I would be remiss if I did not mention the possibility that CCPA will be preempted by a future federal privacy law. But even if that happens, there will still be some sea change on the horizon with which businesses must familiarize themselves and comply.

California’s Internet of Things Law

In late September 2018, the California Governor approved of SB-327, the first information security law in the U.S. specifically targeting the Internet of Things (“IoT”). SB-327 takes effect on January 1, 2020, and will require manufacturers of connected devices—essentially, devices in the IoT—to equip them with “reasonable” security measures. These security measures must be appropriate to the nature of the devices and information they collect and contain and must be designed to protect the devices from unauthorized access, destruction, use, modification, or disclosure. SB-327 also requires devices that can be accessed outside of a local area network either to be equipped with a unique password or to allow a user to generate its own password.

SB-327 really only affects “manufacturers” of IoT devices—not distributors, retail sellers, or customers. For many businesses that rely on, sell, or use IoT devices, no real changes in operations may be necessary. But that term “manufacturers” is extraordinarily broad and may touch businesses halfway around the world.  The term is defined to include any business that manufactures—either itself or through a contracting third party—qualifying devices that will be sold or offered for sale in California. Crucially, there is no threshold for product sales in California. Consequently, any manufacturer, anywhere, could be subject to SB-327.

Complying with SB-327 may be as simple as assigning randomly generated passwords to each device or re-tooling software or firmware to provide more robust security protection. But for some manufacturers—especially of devices that gather or contain sensitive information—compliance may be more involved and may require a ground-up reinvention. Consultation with counsel is always the best step towards compliance.

Existing Law

The CCPA and SB-327 are still a ways out, but that doesn’t mean that international—or even other U.S. businesses—are off the hook. There are a host of privacy laws around the country that apply.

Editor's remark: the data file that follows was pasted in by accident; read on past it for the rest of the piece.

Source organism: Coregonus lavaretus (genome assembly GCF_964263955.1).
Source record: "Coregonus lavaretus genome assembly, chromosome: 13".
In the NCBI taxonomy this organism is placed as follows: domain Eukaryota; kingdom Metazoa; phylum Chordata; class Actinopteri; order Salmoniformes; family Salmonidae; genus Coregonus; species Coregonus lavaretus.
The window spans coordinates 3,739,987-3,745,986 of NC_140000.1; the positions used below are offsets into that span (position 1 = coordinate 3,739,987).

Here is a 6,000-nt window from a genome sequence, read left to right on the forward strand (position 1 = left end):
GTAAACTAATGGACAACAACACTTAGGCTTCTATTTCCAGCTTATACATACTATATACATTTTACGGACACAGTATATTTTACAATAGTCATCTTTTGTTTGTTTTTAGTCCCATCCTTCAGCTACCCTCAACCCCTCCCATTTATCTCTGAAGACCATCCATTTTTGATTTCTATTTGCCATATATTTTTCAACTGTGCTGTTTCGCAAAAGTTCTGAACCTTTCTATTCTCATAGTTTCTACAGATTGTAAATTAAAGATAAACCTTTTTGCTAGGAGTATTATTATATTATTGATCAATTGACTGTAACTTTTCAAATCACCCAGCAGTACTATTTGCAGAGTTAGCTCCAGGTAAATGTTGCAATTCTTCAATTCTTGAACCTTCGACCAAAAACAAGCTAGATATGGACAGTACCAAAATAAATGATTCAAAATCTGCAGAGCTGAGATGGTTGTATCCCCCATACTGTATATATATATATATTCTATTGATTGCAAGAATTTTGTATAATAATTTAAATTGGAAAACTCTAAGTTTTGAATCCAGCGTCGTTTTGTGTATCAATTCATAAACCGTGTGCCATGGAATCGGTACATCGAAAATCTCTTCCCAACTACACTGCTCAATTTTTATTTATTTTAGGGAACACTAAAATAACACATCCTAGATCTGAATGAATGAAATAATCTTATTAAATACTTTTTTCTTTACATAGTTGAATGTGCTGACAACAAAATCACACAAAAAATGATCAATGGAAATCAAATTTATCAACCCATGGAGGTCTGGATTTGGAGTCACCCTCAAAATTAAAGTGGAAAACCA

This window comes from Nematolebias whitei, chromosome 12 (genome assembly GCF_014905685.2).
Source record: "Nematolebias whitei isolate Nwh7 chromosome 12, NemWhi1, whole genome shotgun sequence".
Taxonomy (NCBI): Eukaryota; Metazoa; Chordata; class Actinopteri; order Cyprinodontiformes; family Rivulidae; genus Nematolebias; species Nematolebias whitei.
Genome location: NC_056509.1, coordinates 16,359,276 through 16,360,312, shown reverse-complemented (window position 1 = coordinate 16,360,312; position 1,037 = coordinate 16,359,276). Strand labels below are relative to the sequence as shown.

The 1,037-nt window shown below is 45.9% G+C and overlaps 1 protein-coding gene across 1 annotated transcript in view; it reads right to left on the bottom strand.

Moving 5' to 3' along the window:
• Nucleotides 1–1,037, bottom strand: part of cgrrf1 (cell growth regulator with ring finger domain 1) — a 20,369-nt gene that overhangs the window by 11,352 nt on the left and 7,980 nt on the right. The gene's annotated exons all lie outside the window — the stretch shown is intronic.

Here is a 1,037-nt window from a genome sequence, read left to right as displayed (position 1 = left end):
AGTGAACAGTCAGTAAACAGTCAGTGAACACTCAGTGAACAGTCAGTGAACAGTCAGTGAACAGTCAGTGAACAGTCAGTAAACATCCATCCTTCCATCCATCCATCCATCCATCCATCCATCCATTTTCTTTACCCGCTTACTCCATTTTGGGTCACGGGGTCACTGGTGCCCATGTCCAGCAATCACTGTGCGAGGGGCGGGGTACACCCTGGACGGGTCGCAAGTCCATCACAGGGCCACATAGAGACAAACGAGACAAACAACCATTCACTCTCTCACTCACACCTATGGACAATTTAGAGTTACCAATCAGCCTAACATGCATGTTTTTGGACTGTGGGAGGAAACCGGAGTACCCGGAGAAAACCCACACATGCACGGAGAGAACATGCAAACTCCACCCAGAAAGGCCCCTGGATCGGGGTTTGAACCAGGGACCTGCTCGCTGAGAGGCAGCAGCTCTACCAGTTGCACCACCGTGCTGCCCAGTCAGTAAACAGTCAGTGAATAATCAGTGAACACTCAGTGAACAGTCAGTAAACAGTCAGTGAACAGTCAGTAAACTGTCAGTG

For example, website operators outside of California may need to comply with the California Online Privacy Protection Act and conspicuously post a website privacy policy containing statutorily required disclosures if they own or operate a website that advertises to, services, or in many cases is simply accessible by California residents. This requirement applies when a website collects “personally identifiable information” about California consumers, including first and last name, home or other address, email address, telephone number, Social Security number, or any other information that would permit a person to contact a website user (either physically or online). Such a policy may be required even for businesses located in distant areas of the United States just by virtue of the fact that its website can collect this information.

Many states—including, obviously, California—also have some kind of information security standard. These laws usually require businesses holding some kind of statutorily defined “personal information” to adopt reasonable security measures.

These are just a few examples. The point is that data security shouldn’t be an afterthought for international businesses. If you do business internationally, you need to be proactive to stay ahead. Like it or not, California and the United States already have laws that impact international businesses that operate outside the United States. And these sorts of laws are only getting more comprehensive everywhere.